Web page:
Senior women lawyers ‘critical for survival of the profession‘

The New Zealand Law Society has released a voluntary Gender Equality Charter to tackle the under-representation of women in senior firm positions.

Photo: 123rf

Current Law Society figures show in the biggest 14 New Zealand law firms, women make up just under 28 percent of partners.

In law firms with more than one practitioner women make up 61 percent of the employed lawyers but just 31 percent of partners and directors.

Of Queen‘s Counsel appointments since 1907, 273 have been men – 100 of whom are still in practice.

That‘s in comparison to 34 who are women, of whom 23 are still in practice

The Women‘s Advisory Panel was established by the Law Society and began working on the charter over a year ago.

The charter commits firms to implement unconscious bias training, conduct annual gender pay audits, actively work to increase gender equality and reporting progress to the Law Society every two years.

As well as the charter, there are guidelines to assist signatories and free online tools and resources on the Law Society‘s website to assist firms.

The charter is available to all of the legal profession: sole practitioners, law firms, barristers‘ chambers and in-house legal teams.

Women‘s Advisory Panel chair Chris Moore said it was important firms take action.

“There‘s a real risk to the profession – if you can‘t retain the very best women, then you‘re going to limit the ability of the profession to the perform.

“To me, it‘s actually quite critical for the survival of the profession,” he said.

A number of firms have already expressed interest in implementing the charter and Mr Moore expected more to implement the charter once it had been released.

Those firms which had expressed interest, had a genuine willingness to improve the current statistics, he said.

But improving the statistics was more than just signing a document, Mr Moore said.

“Simply signing up to the charter on its own, frankly, if that‘s all firms do, it‘s not going to take them anywhere – that‘s not going to cure the [lack of] progression of women in their firms and also won‘t assist new grads coming through and looking for firms which they think are going to support them.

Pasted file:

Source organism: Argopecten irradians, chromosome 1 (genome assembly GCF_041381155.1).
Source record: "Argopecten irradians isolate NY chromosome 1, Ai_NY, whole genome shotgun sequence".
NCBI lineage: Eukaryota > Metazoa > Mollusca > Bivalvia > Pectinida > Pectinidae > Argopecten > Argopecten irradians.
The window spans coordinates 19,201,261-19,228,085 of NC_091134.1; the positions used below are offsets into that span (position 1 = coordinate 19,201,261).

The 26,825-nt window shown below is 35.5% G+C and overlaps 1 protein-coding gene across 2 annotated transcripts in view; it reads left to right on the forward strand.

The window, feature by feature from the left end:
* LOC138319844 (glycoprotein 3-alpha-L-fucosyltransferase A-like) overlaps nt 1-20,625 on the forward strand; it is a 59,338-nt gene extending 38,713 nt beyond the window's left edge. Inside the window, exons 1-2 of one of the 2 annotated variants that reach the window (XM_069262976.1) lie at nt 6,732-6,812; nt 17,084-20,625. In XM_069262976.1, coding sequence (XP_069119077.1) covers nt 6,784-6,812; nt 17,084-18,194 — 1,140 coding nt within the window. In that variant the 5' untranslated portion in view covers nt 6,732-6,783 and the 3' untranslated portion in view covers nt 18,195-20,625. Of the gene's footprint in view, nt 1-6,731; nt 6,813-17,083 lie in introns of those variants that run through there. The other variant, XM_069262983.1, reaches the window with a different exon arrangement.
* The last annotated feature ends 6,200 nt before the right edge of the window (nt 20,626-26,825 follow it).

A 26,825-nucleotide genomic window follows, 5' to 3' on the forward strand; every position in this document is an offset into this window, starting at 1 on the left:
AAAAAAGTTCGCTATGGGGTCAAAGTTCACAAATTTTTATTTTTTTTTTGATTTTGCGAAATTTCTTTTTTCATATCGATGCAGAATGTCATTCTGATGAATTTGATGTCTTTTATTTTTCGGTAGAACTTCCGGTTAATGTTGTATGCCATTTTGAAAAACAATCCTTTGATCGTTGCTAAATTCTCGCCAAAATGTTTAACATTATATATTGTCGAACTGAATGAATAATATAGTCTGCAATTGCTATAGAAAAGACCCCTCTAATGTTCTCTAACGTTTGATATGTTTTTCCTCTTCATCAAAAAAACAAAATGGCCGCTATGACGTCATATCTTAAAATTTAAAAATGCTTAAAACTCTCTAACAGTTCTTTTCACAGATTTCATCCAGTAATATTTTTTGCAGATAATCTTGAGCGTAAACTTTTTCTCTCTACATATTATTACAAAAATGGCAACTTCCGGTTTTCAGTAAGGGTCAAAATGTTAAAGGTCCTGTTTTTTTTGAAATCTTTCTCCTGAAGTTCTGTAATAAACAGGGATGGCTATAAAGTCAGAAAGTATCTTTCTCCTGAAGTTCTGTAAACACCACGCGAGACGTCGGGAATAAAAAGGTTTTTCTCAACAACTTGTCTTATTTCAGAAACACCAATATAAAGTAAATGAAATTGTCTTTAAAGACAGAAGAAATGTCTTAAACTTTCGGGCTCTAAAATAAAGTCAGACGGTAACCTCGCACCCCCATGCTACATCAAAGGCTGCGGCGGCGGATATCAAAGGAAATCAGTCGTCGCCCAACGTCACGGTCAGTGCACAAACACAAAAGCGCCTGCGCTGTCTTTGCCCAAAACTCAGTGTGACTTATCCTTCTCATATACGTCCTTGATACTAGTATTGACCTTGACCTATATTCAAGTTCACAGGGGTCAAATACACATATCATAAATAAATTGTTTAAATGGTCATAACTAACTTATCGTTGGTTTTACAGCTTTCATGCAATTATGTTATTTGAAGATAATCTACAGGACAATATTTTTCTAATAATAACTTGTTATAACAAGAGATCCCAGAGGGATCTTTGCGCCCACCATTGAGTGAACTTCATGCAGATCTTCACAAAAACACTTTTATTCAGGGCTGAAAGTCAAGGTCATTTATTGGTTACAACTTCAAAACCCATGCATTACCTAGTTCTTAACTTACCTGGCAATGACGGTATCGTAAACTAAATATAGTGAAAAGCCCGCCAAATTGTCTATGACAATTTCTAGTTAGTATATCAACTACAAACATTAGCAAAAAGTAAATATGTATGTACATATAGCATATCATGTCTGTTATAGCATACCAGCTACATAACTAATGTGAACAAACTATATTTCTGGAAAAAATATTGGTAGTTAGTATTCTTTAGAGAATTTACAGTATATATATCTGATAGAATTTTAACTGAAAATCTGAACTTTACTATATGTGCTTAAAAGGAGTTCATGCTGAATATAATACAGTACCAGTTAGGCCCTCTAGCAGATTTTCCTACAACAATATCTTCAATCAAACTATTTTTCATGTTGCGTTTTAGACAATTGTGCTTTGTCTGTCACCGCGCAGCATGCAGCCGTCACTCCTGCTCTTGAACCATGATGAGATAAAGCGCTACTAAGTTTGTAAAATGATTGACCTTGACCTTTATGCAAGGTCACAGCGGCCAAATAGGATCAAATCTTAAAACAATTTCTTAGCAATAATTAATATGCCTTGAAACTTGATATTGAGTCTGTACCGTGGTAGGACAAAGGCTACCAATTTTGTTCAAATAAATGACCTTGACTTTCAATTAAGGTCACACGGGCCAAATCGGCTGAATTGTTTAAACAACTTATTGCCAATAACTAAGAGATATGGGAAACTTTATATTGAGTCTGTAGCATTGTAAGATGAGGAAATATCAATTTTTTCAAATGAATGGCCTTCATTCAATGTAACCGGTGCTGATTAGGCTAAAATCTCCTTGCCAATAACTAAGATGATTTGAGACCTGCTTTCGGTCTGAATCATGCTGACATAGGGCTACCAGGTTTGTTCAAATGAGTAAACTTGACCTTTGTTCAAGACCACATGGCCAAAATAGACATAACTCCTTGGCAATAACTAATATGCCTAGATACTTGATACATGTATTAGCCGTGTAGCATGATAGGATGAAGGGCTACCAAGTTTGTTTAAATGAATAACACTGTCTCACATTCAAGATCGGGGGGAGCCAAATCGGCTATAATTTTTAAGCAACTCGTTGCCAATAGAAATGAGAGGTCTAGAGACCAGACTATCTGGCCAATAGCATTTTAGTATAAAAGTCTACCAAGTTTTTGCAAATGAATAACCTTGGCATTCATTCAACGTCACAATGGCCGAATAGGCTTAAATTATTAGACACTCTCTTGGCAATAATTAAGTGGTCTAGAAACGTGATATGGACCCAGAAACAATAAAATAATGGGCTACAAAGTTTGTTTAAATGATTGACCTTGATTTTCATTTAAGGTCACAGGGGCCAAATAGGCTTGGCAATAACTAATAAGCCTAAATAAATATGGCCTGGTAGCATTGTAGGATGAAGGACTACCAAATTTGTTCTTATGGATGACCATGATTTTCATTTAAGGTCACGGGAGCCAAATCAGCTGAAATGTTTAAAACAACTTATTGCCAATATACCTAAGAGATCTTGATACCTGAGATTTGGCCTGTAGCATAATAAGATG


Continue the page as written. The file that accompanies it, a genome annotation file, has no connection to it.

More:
“Mere signing up to it won‘t take them very far, and it‘s certainly not a ticking the box exercise.

“It‘s more about what those firms do once they‘ve signed up to the charter – it‘s all about the steps that they genuinely take … if firms think ‘oh look, we can sign up to this, it‘ll look good on our website‘ frankly, that‘s very much a temporary measure, I don‘t think it will take them very far.”

Law Society President Kathryn Beck said if legal workplaces were serious about balance and fairness for all lawyers, adopting the Gender Equality Charter could help achieve that.

“The charter doesn‘t weigh more towards women than men. It‘s about making commitments to bring equity to your workplace. It‘s about ensuring there is no discrimination, that all lawyers regardless of gender are given equal opportunities at work,” she said.

Ms Beck expects the Gender Equality Charter to have an impact on the recruitment process for law graduates.

“If I were a graduate, I‘d be looking for my first job somewhere that presents as a current, modern, fresh thinking and diverse workplace because that is what the next generation of lawyers wants. Being a signatory to the Charter will be a strong indication that you are that organisation,”

The Minister for Women, Julie Anne Genter, officially launched the Gender Equality Charter at Parliament at 12:30pm today.